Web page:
This report provides a review of evidence relating to the impact of public sector research and development (R&D) on economic performance, both at the macro-economic level as well as the level of individual sectors. The relevant literature is very large, having grown rapidly in recent years and it has been the subject of several reviews. Our primary focus is on the UK and on more recent evidence.
The UK public sector influences R&D expenditure in several ways. First, the public sector itself carries out research in various departments of state. Secondly, it provides funding to directly support R&D carried out elsewhere in the economy. For example, it funds R&D carried out in the Higher Education Sector via the Higher Education Funding Councils and the Research Councils (through the ‘Dual Support’ system). It also, through grants and contracts, funds R&D expenditure carried out in the private business and non-for-profit sectors. Thirdly, it provides indirect support through fiscal incentives to the private business sector principally in the form of R&D tax credits. Our focus in this review will be on the second of these routes and in particular on the role of publicly funded research in the higher education sector.
The allocation of public sector funding for university research in the UK is increasingly conditioned by the need to demonstrate ‘impact’. The impact imperative is reflected in both parts of the dual funding structure of the UK higher education system. Competitive bidding for grants through the Research Councils requires the identification of impact pathways during the grant application process. It also involves the identification of impacts beyond peer group research publications in the post-project evaluation process (Research Council Economic Impact Group (‘Warry Report’), 2006). Since 2011, each of the Research Councils has been required to produce an annual impact report and a set of standard impact indicators. Similarly, the Funding Councils’ Research Excellence Framework assessment exercise in 2013 will, for the first time, include an assessment of wider socio-economic impact beyond the strictly academic. This will be based on sets of case-study submissions.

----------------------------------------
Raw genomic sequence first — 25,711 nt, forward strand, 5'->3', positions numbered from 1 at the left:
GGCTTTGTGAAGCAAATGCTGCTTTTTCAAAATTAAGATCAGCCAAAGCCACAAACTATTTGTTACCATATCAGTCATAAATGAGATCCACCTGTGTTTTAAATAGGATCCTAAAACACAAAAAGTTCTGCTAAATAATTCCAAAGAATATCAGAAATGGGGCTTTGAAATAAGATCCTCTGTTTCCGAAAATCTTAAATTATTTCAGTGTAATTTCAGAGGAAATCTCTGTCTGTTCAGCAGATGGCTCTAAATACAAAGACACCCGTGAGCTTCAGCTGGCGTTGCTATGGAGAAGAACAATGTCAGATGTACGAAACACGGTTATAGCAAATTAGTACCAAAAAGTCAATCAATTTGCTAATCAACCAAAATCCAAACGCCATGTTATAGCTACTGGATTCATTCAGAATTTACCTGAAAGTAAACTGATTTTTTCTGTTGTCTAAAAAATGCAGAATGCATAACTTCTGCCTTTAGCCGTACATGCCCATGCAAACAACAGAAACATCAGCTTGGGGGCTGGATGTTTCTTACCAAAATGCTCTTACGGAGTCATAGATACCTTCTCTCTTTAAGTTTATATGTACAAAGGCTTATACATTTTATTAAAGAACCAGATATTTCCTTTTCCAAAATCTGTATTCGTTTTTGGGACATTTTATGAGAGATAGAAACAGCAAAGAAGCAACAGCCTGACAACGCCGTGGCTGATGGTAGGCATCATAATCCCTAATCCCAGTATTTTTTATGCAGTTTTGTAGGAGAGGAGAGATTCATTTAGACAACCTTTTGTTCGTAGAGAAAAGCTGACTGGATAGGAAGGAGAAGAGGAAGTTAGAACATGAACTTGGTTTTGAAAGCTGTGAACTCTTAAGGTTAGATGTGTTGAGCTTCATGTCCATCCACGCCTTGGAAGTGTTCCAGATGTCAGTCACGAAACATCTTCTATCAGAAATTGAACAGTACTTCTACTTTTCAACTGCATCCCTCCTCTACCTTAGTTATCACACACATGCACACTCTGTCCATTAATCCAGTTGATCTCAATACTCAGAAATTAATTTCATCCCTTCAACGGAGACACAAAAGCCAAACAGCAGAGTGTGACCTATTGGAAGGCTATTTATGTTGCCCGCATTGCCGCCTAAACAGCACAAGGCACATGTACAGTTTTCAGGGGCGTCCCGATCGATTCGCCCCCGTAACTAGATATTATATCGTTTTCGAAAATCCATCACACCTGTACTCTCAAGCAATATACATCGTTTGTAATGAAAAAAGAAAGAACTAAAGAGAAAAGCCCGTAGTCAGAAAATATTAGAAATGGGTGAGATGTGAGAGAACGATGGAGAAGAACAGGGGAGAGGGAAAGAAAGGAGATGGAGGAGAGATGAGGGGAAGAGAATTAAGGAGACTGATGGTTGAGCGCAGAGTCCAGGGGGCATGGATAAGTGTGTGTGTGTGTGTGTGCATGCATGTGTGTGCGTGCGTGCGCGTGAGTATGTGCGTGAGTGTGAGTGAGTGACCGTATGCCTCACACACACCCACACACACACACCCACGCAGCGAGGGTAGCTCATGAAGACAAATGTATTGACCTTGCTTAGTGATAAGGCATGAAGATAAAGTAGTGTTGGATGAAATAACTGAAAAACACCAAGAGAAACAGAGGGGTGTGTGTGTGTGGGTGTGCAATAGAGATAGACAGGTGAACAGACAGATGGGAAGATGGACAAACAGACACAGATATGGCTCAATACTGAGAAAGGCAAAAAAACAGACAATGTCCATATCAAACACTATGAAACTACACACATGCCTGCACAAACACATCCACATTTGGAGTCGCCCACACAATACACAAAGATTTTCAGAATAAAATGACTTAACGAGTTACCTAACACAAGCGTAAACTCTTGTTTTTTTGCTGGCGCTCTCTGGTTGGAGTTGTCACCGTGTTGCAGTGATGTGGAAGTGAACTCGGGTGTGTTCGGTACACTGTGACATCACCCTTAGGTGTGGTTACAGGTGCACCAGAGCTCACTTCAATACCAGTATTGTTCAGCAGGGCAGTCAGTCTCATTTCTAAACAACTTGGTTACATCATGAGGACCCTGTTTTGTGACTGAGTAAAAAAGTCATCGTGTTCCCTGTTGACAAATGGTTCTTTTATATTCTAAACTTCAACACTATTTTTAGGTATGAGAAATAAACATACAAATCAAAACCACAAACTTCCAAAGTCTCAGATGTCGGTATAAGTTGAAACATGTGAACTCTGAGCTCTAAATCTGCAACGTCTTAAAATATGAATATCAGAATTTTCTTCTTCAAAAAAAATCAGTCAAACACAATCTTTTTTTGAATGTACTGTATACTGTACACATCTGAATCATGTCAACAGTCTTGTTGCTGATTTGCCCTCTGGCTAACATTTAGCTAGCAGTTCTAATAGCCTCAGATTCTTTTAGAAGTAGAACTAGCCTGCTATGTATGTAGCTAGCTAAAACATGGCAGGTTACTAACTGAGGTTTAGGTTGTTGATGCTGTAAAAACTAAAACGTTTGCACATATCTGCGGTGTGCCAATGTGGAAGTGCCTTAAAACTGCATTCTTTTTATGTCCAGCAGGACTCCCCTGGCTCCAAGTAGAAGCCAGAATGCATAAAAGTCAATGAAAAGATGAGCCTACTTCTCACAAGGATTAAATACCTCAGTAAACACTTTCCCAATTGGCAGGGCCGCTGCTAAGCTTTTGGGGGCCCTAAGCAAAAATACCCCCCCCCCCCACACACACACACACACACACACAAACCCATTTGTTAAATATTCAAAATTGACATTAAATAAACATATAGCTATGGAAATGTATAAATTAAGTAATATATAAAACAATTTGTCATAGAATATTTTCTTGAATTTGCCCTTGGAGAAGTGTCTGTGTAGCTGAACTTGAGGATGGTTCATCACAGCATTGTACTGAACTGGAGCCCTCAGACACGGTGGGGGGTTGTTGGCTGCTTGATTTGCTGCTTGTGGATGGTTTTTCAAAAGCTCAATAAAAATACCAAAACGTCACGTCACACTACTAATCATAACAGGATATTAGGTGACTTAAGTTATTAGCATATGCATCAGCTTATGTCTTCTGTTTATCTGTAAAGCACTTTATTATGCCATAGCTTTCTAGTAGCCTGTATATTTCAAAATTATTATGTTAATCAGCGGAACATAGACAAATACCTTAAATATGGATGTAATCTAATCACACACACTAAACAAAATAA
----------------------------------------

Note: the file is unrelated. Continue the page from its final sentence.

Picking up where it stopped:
This publication provides a brief overview of the scale of public sector R&D in the UK. This is done in terms of both the funding and conduct of R&D and the way that role has evolved in the recent past. It places university research funding in the context of the UK R&D system and discusses the breakdown behind applied and basic research. The next section sets out an innovation systems framework for assessing the impact of public funded R&D and is followed by a section reviewing studies on impact with a particular focus on the UK. A final section summarizes the main conclusions.